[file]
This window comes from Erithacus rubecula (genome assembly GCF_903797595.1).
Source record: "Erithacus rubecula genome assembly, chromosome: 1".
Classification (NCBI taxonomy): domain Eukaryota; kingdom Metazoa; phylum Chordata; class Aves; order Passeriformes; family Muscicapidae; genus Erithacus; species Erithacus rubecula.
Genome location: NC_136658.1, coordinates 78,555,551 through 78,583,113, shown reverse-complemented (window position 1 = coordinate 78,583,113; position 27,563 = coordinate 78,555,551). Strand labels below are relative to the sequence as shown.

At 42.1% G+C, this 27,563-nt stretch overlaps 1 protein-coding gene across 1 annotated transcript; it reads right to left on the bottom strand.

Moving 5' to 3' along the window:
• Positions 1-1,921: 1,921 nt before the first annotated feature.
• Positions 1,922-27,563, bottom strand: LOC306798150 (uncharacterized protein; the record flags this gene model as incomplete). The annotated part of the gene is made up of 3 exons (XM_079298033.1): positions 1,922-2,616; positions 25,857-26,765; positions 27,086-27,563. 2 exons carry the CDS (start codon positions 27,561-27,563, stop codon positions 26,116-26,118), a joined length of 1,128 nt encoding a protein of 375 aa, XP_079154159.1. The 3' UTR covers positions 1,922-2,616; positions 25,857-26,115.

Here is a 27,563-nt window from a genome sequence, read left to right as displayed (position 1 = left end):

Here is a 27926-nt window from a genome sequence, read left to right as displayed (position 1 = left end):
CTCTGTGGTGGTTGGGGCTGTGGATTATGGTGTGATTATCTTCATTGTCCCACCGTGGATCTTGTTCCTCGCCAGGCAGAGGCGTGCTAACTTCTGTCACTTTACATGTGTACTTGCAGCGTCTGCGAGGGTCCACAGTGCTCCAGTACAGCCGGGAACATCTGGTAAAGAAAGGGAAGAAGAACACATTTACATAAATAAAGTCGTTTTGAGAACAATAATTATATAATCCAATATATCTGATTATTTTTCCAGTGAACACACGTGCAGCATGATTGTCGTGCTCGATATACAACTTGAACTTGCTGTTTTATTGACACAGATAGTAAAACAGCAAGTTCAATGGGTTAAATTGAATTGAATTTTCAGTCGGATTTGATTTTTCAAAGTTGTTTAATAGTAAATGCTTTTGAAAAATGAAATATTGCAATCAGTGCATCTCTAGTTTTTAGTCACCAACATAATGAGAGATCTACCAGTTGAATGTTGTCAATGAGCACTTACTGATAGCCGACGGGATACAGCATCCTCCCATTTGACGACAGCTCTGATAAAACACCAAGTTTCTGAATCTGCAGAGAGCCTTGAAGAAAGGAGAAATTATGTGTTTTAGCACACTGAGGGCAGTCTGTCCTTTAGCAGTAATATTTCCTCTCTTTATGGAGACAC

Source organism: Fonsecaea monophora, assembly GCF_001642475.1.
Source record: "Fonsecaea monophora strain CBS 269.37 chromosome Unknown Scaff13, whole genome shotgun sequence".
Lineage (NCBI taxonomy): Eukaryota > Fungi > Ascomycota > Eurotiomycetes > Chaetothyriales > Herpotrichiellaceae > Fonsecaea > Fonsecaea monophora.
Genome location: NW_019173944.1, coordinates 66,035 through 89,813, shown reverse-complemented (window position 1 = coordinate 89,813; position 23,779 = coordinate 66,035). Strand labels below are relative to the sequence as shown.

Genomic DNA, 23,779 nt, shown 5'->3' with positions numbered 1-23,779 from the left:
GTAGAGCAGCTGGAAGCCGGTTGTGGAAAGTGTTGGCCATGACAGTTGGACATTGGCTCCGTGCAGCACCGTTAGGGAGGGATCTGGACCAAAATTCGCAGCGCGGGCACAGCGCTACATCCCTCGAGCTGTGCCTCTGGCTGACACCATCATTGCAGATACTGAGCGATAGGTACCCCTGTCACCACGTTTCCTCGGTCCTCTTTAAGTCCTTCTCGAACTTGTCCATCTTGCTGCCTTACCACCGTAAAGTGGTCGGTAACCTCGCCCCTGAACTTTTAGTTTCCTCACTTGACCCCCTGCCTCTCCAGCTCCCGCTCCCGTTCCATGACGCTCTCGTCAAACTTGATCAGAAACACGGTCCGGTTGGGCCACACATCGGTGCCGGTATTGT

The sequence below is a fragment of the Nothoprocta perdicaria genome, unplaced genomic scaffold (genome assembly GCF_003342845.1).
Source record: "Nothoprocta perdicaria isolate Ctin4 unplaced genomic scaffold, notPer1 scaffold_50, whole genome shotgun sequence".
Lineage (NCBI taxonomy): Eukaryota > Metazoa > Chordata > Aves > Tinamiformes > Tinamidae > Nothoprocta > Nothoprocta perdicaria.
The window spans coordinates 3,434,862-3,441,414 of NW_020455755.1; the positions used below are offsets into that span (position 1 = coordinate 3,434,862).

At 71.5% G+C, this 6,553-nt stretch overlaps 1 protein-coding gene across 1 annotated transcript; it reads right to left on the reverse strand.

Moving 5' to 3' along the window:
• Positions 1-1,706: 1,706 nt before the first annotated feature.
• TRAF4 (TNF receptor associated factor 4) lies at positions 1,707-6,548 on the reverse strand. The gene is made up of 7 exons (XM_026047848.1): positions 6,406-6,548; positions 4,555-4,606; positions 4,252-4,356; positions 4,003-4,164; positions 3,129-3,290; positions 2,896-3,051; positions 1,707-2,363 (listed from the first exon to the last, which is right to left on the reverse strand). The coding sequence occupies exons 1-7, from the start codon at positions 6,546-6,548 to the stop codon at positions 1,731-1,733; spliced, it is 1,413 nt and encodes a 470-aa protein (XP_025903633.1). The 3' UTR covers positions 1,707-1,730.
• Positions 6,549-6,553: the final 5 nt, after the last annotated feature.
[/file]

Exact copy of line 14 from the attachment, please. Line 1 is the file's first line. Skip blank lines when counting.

Lineage (NCBI taxonomy): Eukaryota > Fungi > Ascomycota > Eurotiomycetes > Chaetothyriales > Herpotrichiellaceae > Fonsecaea > Fonsecaea monophora.